An extended series of individual races with a single overall ranking. Amateur stage races range from short weekend events to week long races while professional Grand Tours last for up to three weeks of continuous or near continuous racing. Classic stage racing is scored on overall accumulated time with the GC (Grand Classification) winner being the rider with the lowest overall accumulated time. Many amateur 'stage races' are scored in omnium format with points awarded to each stage and the overall winner determined by the rider with the highest overall points regardless of actual elapsed riding time.

SRM…………………CRÈME DE LA CRÈME POWER METER (to some)

SST………………….SWEET SPOT TRAINING
So called ‘Sweet Spot Training’ is fairly hard training carried out over an extended period, however it is not as hard as training at FT (functional threshold) and not as easy as simple endurance or tempo training. Therefore we can say SST fits in nicely somewhere between the 2 levels mentioned.

TRIMPS…………….HEART RATE BASED TRAINING IMPULSE
Method of estimating training load and recovery based on Bannister's impulse response model and utilizing heart rate as input. Limited ability to account for anaerobic and neuromuscular efforts.

TSB………………….TRAINING STRESS BALANCE
The difference between a rider's short term training load (i.e. ATL a proxy for fatigue) and long term training load (i.e. CTL a proxy for fitness) and an indicator of freshness or lack thereof. Large negative values of TSB indicate short term loads well in excess of long term average levels and positive values of TSB indicate short term loads below long term average levels.

TT……………………TIME TRIAL
A competitive event where cyclists riding solo are timed over a set distance.

TSS………………….TRAINING STRESS SCORE
A measure of the training workload that takes into account both duration and intensity (IF) with the relationship:

TSS = IF*IF*hours*100

So a ride with an IF (NP/FTP) = .8 that lasts for 2 hours yields a TSS of 128

For most riders earning up to 120 TSS or so for run of the mill training days is typical, much over 150 starts to be a bigger day, 200 or so might be a big weekend day and much over 250 and most folks take an easier day or two before resuming hard training. Really big rides like mountainous double centuries can yield 400-500 TSS but outside of Grand Tours most folks rest after days like that. TSS coming too easily (IOW, high IF for day in and day out moderate riding) is a good sign that FTP has risen and retesting is in order.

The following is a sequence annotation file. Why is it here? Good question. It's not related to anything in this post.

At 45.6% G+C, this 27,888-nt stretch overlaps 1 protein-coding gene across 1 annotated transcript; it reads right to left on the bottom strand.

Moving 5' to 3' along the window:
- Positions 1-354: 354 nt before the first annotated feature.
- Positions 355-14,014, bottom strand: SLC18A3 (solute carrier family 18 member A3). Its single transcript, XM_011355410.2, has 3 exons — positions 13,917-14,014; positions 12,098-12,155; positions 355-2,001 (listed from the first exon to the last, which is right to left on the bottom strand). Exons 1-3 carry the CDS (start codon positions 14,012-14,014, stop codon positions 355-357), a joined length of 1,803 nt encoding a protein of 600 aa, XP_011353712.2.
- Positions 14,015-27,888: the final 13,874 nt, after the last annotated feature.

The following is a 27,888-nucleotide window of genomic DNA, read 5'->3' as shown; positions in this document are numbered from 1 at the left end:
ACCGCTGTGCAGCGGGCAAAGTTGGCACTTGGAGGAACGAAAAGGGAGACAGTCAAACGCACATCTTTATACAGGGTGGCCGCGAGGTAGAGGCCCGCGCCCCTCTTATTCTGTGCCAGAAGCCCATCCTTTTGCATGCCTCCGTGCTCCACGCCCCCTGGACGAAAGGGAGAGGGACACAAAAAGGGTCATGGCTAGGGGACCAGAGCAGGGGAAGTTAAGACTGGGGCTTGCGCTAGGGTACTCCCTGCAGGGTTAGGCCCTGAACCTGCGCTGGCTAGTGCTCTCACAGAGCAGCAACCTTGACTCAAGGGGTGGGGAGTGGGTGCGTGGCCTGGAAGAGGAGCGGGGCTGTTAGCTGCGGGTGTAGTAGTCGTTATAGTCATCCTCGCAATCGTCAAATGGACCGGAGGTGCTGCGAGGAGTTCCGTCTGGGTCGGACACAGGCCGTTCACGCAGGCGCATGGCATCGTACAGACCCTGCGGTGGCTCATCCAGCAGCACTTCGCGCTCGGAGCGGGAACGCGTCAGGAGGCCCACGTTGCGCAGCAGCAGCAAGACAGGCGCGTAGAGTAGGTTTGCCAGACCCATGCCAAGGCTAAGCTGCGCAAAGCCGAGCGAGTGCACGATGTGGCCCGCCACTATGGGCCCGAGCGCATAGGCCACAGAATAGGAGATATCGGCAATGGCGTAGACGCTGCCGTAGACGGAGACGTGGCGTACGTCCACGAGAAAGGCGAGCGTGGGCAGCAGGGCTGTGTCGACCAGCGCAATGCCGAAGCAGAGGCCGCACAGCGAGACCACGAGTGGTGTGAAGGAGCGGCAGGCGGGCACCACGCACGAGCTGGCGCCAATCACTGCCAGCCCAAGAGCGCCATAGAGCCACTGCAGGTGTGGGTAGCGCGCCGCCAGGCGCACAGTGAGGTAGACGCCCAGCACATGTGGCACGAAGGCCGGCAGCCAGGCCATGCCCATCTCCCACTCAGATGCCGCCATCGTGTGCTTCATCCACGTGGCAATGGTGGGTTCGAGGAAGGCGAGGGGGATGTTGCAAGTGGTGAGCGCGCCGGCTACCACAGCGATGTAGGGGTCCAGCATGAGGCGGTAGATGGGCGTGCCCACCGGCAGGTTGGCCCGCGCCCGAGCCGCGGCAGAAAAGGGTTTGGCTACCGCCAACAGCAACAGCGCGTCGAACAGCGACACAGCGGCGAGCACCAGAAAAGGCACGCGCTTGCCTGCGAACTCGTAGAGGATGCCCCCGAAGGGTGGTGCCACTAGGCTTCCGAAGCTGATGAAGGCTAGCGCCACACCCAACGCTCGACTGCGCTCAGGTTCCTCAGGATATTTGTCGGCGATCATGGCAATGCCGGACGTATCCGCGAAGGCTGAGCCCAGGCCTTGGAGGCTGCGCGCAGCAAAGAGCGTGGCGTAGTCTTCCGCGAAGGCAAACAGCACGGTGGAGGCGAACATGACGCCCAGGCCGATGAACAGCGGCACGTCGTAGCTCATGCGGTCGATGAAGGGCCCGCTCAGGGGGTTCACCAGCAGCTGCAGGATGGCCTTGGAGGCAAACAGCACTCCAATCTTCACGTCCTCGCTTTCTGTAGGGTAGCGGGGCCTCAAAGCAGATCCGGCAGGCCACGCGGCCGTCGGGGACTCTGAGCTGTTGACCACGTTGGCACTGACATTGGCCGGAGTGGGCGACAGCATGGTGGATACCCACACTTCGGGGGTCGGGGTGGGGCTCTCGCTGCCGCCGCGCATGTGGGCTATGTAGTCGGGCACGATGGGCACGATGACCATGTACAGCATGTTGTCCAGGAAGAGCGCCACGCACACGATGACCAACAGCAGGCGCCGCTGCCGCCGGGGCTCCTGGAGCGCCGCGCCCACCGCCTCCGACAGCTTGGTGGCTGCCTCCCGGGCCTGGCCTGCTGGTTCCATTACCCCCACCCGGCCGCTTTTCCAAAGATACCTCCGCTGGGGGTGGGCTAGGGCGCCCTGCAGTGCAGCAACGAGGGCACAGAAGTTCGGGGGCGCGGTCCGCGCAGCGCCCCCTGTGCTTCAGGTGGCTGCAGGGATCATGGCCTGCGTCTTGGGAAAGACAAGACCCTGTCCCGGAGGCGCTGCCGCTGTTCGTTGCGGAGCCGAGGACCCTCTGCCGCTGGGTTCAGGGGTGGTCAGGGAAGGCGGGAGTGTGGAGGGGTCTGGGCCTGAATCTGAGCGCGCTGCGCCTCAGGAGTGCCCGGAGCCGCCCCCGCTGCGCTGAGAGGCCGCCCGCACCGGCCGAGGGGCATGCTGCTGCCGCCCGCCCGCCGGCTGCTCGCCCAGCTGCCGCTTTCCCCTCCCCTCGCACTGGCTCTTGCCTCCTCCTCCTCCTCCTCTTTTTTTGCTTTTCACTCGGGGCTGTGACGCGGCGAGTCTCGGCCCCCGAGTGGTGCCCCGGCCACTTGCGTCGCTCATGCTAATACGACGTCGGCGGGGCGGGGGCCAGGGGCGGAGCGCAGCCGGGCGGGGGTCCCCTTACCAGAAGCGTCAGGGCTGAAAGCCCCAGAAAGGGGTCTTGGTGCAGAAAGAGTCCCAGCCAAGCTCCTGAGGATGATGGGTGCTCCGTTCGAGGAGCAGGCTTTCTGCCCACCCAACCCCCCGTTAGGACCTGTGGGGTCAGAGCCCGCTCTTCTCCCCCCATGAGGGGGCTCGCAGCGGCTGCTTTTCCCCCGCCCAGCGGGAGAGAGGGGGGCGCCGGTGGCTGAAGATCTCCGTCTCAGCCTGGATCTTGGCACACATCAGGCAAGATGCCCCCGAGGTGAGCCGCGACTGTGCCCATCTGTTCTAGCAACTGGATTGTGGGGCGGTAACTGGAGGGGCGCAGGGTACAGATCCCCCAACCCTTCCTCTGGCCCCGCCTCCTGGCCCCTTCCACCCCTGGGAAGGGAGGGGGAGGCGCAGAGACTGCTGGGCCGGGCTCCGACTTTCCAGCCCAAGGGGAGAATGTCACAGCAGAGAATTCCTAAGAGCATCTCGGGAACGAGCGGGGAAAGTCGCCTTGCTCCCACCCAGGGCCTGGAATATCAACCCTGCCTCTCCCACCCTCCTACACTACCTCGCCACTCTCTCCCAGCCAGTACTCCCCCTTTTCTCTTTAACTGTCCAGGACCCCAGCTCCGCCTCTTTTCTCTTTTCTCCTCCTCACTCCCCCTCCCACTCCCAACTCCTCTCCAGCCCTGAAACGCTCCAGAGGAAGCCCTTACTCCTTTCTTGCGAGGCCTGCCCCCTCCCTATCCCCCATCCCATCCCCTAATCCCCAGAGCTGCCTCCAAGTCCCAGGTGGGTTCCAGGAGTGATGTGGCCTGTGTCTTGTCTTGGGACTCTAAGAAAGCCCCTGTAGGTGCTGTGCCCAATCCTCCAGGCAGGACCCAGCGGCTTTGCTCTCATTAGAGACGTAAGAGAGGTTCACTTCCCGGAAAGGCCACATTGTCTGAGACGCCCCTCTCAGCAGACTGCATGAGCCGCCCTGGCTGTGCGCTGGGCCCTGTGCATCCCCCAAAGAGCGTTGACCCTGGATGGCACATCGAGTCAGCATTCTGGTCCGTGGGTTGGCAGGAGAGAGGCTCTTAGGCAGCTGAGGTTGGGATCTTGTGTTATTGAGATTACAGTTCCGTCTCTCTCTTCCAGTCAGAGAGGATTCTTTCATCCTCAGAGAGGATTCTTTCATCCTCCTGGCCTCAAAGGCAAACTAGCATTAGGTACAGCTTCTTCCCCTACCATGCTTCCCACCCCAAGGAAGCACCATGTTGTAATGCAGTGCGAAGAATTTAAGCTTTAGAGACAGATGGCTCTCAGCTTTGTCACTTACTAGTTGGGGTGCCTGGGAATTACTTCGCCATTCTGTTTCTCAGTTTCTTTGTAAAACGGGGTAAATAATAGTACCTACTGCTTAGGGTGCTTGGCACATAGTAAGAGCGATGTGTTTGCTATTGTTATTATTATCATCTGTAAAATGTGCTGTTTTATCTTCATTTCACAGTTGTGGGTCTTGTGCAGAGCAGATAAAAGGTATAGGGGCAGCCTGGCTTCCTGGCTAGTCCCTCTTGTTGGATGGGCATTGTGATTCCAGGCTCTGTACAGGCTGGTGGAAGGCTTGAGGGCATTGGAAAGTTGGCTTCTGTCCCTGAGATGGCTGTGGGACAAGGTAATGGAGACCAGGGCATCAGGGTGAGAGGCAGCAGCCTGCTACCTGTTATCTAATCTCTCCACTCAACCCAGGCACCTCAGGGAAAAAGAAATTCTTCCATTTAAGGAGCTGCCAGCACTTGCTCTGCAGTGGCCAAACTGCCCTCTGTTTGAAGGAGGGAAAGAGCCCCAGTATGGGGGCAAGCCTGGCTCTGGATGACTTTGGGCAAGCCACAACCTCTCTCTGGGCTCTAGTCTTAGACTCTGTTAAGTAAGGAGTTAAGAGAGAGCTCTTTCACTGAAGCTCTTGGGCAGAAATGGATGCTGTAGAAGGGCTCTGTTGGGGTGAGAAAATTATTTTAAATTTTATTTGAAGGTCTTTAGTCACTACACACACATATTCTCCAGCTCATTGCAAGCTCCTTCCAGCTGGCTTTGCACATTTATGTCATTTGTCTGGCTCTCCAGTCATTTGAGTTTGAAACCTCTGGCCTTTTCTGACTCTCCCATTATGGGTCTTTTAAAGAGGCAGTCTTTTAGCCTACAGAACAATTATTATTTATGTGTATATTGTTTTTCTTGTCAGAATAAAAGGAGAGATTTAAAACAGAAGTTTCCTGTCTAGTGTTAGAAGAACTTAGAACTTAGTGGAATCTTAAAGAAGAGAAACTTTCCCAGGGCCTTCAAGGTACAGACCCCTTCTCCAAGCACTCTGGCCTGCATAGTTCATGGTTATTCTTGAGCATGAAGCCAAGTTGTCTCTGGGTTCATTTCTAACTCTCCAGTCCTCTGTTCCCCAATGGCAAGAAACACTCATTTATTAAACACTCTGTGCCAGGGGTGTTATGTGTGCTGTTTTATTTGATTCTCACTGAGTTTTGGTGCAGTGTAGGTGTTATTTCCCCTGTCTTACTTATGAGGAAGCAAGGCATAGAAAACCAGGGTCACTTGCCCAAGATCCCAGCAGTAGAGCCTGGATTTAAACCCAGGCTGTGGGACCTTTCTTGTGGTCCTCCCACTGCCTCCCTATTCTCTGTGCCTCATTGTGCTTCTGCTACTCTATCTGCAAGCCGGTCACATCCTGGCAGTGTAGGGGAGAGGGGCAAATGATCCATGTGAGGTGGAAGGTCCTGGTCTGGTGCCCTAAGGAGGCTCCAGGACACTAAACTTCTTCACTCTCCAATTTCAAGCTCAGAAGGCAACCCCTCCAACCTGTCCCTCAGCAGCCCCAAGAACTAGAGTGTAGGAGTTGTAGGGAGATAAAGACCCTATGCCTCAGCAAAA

Normalized Power (NP), Intensity Factor (IF), and Training Stress Score (TSS)

VI…………………….VARIABILITY INDEX
Ratio of NP to AP for a given ride or ride segment. In general for steady iso-power or linear power ramped riding NP ~ AP but for bursty riding such as criteriums NP > AP for longer durations. VI expresses this difference and serves as a proxy for the 'burstiness' of a ride.

VO2Max…………….MAXIMAL OXYGEN UPTAKE/DELIVERY
VO2 max (also maximal oxygen consumption, maximal oxygen uptake or aerobic capacity) is the maximum capacity of the body to transport and utilize oxygen. VO2 Max represents the limiting amount of oxygen that a rider can utilize at maximal aerobic effort and establishes a limit to aerobic power production. VO2 Max reflects the athlete's ability to pump oxygenated blood (i.e. heart stroke volume and frequency), to transport oxygen (i.e. red blood cell count and hematocrit) and the ability to utilize oxygen in the working muscles (i.e. capillary and mitochondrial density, muscle mass, etc.). VO2 Max is typically measured in absolute terms (liters/min) or weight normalized terms(ml/kg/min).

W………………….....WATTS
Unit of power equal to one joule of energy per second. One Horsepower equals approximately 746 watts.

W/kg………………….WATTS PER KILOGRAM